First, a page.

by Julie Shortridge, Freelance Writer, St. Paul, MN
Approximately 50 Mille Lacs Anishinabae People’s Party (MAPP) supporters marched to protest “the oppressive and corrupt tribal governmental policies and practices of the Mille Lacs Tribal Council” on Saturday March 18, 1995. Protesters marched a one mile stretch along County Road 35 and Highway 53 near the Mille Lacs Grand Casino.
MAPP members spoke about corruption in tribal government, harassment and threats MAPP members have been subjected to by the Mille Lacs Tribal Council and other tribal leaders, and encouraged people to continue to fight for democracy in tribal government.
Their Concerns Similar to The Hunting & Angling Club’s
Hunting and Angling Club President Howard Hanson attended the protest, and discovered MAPP’s concerns parallel his own – namely, corporations using federal Indian policy for their own gain, corporate and government theft and lack of government accountability to the average citizen, regardless of race. Howard also learned that many Indians are as upset as he is about how “sovereignty” plays out on Indian reservations.
MAPP Chairman Vincent Hill, Sr. says the party was established one year ago over concern about the handling of tribal elections. MAPP endorsed a candidate for the Secretary Treasurer position in 1994. The MAPP candidate lost by only 29 votes, but irregularities in voting access for tribal members living off the reservation cause Hill to believe their candidate may actually have won. He says that many absentee voters did not receive their ballots in time to be able to vote, and the polling location for tribal members living in the Twin Cities did not even open on election day. “Election officials said they did not have time to open the polls,” Hill says.
Hill compared the Mille Lacs voting problems to the well-publicized problems on the White Earth Reservation, which led to criminal charges being filed last year, following years of FBI investigations. Hill wants objective, outside monitoring of Mille Lacs tribal elections, such as from the League of Women Voters, to clean up the voting process.
Freedom of Speech and Assembly
Hill said that another key issue for MAPP is guaranteeing tribal members constitutional protections. Currently MAPP, and any other organization the Mille Lacs leadership doesn’t like, is forbidden to speak or assemble on reservation land. “I could understand restricting our assembly if we were supporting violent overthrow of tribal government. But we’re advocating democracy, dialogue, and accountability. That’s what they’re afraid of – democracy. They know that if people really had their say, they would no longer have the power.”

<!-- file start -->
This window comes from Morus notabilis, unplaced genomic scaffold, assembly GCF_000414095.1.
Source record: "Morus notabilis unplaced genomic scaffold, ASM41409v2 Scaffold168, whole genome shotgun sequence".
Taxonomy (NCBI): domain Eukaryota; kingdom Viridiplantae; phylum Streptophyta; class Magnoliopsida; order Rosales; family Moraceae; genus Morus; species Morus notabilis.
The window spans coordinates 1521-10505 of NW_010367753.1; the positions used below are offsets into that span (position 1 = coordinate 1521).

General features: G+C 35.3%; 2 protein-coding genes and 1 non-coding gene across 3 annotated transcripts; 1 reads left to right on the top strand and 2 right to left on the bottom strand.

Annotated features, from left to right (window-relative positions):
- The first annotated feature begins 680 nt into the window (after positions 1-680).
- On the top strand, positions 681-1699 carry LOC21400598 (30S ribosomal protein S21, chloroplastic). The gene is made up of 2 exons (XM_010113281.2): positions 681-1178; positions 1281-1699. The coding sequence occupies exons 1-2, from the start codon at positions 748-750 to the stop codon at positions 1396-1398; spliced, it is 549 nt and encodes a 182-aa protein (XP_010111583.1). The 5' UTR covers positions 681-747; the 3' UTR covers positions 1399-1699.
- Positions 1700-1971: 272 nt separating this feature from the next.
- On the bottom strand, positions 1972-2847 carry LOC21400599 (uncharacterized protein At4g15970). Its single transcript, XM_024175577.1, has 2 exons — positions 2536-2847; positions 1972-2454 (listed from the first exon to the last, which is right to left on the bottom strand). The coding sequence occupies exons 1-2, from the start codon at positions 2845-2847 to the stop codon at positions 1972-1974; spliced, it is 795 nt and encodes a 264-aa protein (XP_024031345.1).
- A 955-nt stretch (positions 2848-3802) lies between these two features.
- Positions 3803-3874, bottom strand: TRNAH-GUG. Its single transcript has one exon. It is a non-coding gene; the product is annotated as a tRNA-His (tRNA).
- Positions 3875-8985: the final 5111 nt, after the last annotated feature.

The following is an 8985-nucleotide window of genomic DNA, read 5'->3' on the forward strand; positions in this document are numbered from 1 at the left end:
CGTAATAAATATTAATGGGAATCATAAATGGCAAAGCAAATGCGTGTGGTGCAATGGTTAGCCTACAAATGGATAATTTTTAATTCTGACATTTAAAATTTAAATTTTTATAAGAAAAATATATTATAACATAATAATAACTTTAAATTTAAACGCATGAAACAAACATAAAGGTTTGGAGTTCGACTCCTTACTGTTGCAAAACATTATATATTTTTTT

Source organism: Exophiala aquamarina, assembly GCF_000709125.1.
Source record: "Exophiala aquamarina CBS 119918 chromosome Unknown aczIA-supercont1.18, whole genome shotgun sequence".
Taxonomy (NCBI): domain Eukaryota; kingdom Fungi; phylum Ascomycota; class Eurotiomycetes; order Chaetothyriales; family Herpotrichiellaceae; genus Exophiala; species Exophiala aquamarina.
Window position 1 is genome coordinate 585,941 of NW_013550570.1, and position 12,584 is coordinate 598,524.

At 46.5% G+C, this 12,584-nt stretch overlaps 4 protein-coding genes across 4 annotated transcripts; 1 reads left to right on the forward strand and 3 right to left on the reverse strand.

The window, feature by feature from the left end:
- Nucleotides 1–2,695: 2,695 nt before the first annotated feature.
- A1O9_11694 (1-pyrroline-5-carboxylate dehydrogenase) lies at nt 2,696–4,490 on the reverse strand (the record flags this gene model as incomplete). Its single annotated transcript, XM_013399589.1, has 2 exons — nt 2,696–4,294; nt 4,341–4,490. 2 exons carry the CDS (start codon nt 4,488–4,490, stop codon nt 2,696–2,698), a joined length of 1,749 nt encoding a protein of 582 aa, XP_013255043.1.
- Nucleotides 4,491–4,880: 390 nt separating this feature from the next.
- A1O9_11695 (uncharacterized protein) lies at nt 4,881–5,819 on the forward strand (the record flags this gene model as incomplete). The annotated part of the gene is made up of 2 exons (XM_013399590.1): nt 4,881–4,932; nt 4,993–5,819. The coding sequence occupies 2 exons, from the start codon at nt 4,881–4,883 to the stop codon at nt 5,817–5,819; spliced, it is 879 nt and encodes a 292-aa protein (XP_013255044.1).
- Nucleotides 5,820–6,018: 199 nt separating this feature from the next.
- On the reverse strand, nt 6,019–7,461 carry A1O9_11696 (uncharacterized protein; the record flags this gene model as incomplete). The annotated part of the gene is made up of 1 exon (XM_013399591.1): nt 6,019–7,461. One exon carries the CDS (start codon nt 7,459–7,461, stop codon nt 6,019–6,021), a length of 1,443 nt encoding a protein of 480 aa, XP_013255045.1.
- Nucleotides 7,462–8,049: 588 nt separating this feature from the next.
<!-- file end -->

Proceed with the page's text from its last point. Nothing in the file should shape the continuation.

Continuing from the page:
Several MAPP supporters talked of how they have been targeted for harassment by tribal Chief Executive Marge Anderson and her people. Some have lost their jobs, been denied services, had their lives and safety threatened, and have in effect been forced off the reservation for raising politically challenging questions. Hill said that tribal leaders “systematically violate reservation, governmental, and civil laws to oppress tribal members for their own gain. The Tribal Council hides behind ‘sovereign immunity’ to give them that right. Our tribal leaders need to be questioned, challenged, and held accountable like any other political leaders. The mainstream media is not asking the questions that need to be asked, so MAPP is trying to bring these issues to the public’s attention.”
Floyd Ballinger, Vice-Chairman of MAPP, poignantly pointed out the conflict of ‘sovereign immunity’ and U.S. citizenship, when he asked, “Why can’t we meet, walk, and talk like everyone else can in the rest of the United States?”
Mismanagement of Casino Profits
MAPP contends that 40% of tribal profits goes to Lyle Berman and his management company (former owner of Berman Buckskin) and his non-Indian management group. The remaining 60% of the profits go to the tribal leaders who take it for their personal gain, and then distribute some to the reservation members in the form of services and a $500 check at Christmas. Even with supposed millions in casino profits, Hill contends that the Mille Lacs reservation has no chemical dependency half-way houses, little or no program in the schools to keep kids off drugs, no shelters for abused children, and only five foster homes.
In addition, MAPP contends that the Tribe has borrowed millions of dollars from Berman for start-up costs; a debt that may take decades to pay back. MAPP members argue that the casinos are making millionaires out of a few corrupt leaders, and are not benefiting most Indians. MAPP is trying to get the Tribal Council to agree to a referendum on how casino profits should be spent and distributed. MAPP wants improved services, especially for chemical dependency and children’s programs, and a more substantial per capita payment plan than the current $500 per member per year.
According to Hunting and Angling Club President Howard Hanson, Indian groups like MAPP are vitally important to provide internal policing of tribal governments, because the U.S. government gets involved only when violations and criminal activity become flagrant enough to warrant making a federal case.
The Resource will keep readers informed on the activities and progress of MAPP and other Indian change-makers.
For more information about MAPP, contact Vincent Hill, Sr. at (612) 722-6546.